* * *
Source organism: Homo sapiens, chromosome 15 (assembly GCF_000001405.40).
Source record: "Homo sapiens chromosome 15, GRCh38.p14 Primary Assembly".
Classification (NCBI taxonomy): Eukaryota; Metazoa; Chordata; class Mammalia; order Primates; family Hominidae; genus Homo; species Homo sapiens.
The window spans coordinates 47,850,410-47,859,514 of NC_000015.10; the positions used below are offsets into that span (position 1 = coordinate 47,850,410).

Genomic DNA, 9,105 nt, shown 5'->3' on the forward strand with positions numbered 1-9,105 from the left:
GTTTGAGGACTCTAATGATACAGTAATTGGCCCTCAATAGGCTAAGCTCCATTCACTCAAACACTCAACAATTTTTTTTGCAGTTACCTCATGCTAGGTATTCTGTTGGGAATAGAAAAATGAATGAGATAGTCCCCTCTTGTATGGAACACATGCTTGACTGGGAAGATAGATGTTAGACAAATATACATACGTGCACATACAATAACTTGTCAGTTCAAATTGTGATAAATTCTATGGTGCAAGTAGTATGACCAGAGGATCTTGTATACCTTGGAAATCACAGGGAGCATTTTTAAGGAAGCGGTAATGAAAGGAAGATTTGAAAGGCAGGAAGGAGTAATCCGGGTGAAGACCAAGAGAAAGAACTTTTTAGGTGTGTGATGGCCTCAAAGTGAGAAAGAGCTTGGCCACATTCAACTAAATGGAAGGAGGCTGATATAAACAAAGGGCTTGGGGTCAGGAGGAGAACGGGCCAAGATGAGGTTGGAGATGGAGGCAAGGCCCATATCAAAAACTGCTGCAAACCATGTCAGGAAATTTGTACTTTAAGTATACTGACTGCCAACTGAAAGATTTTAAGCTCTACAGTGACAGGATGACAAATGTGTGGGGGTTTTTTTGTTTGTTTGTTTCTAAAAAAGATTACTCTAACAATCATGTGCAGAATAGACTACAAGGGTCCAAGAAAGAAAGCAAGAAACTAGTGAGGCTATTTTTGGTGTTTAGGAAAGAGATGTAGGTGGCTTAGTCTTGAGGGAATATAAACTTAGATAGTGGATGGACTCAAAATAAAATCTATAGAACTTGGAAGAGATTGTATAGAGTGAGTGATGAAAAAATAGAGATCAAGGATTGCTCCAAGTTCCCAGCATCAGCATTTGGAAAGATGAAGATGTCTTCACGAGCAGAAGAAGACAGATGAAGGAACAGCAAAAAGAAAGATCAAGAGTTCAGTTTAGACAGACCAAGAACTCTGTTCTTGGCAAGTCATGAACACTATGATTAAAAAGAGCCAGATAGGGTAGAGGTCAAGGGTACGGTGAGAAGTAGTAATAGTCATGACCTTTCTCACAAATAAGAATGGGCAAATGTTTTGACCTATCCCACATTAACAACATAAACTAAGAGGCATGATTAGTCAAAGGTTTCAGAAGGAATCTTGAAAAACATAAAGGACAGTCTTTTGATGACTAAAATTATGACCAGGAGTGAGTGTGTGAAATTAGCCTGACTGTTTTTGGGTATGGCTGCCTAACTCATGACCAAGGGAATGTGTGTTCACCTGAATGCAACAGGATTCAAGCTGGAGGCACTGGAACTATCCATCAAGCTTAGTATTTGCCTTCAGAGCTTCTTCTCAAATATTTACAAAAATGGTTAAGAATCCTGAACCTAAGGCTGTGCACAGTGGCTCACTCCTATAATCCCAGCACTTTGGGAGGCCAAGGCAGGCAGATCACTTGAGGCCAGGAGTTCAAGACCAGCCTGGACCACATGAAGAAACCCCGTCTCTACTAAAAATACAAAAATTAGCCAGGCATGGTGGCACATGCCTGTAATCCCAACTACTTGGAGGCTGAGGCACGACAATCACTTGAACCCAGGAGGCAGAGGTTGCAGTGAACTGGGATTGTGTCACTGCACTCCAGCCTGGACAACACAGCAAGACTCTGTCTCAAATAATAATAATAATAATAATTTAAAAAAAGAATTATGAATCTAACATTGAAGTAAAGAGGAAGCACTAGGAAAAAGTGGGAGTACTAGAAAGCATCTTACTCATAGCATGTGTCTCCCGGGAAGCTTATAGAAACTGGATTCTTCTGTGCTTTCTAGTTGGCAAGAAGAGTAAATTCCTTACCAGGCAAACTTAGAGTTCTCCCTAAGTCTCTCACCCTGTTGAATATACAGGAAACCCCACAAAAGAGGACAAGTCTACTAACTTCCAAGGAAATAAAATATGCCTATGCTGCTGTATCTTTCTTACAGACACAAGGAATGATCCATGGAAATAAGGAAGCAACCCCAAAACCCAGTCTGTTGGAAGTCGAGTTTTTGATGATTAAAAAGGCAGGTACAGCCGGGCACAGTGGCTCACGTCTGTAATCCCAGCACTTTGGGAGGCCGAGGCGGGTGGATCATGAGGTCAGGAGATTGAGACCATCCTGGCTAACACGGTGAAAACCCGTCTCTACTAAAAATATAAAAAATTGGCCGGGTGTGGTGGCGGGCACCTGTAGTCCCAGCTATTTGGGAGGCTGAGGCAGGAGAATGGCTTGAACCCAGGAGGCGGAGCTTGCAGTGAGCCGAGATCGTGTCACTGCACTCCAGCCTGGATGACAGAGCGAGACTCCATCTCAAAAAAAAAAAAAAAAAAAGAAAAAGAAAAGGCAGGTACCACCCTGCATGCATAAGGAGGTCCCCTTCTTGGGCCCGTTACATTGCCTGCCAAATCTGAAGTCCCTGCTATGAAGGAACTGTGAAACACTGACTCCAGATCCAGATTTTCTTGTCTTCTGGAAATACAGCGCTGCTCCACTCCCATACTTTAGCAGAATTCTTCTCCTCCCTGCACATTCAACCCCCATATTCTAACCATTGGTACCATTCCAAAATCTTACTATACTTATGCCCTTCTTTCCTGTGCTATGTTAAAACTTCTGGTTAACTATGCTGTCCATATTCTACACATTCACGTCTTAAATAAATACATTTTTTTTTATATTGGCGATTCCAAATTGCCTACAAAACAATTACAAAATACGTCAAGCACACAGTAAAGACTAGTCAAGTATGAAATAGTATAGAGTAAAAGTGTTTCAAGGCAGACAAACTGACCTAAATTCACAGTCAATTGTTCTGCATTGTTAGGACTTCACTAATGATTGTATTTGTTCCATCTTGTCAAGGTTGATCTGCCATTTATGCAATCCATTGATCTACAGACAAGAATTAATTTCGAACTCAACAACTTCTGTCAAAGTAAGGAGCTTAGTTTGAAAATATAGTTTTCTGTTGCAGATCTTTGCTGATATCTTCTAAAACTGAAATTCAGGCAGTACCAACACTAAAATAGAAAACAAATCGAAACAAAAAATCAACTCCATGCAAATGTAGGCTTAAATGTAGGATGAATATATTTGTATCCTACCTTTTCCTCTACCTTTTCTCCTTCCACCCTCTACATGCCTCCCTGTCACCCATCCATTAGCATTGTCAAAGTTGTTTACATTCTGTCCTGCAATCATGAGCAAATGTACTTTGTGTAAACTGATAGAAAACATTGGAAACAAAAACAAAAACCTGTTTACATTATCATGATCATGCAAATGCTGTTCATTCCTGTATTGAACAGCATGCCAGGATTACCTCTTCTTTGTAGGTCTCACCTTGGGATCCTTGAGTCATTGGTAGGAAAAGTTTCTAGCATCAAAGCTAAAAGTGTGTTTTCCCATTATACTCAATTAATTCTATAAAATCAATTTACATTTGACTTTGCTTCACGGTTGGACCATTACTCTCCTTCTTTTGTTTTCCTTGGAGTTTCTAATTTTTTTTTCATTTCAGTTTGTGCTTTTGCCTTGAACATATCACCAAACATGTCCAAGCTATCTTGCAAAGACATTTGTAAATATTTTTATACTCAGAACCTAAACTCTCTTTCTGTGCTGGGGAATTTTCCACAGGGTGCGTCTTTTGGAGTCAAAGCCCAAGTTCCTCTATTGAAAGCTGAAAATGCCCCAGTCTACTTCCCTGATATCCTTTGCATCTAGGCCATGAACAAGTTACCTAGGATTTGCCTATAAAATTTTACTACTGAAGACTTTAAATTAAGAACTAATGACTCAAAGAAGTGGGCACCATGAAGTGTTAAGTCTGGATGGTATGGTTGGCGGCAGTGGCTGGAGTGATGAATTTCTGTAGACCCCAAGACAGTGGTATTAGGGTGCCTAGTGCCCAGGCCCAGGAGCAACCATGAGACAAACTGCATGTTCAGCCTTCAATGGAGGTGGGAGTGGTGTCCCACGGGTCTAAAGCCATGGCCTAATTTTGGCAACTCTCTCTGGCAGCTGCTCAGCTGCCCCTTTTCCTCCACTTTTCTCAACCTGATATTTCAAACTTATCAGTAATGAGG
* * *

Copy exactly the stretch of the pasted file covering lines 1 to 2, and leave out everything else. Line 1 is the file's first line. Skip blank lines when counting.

Source organism: Homo sapiens, chromosome 15 (assembly GCF_000001405.40).
Source record: "Homo sapiens chromosome 15, GRCh38.p14 Primary Assembly".